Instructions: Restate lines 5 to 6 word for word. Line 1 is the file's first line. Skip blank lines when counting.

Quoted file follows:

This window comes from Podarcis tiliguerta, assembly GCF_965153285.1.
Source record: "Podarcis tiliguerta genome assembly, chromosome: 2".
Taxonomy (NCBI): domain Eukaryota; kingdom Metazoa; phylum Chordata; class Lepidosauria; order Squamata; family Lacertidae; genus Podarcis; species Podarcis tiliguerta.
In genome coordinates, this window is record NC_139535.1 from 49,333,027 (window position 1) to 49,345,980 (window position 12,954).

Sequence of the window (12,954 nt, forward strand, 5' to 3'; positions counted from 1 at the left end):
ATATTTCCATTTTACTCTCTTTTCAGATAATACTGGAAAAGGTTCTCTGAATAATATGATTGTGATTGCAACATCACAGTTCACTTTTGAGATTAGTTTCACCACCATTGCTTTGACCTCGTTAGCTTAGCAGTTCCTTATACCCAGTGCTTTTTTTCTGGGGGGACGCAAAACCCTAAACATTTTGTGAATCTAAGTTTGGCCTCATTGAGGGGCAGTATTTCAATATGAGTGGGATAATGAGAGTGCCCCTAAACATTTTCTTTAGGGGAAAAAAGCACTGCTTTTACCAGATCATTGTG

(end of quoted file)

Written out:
Sequence of the window (12,954 nt, forward strand, 5' to 3'; positions counted from 1 at the left end):
ATATTTCCATTTTACTCTCTTTTCAGATAATACTGGAAAAGGTTCTCTGAATAATATGATTGTGATTGCAACATCACAGTTCACTTTTGAGATTAGTTTCACCACCATTGCTTTGACCTCGTTAGCTTAGCAGTTCCTTATACCCAGTGCTTTTTTTCTGGGGGGACGCAAAACCCTAAACATTTTGTGAATCTAAGTTTGGCCTCATTGAGGGGCAGTATTTCAATATGAGTGGGATAATGAGAGTGCCCCTAAACATTTTCTTTAGGGGAAAAAAGCACTGCTTTTACCAGATCATTGTG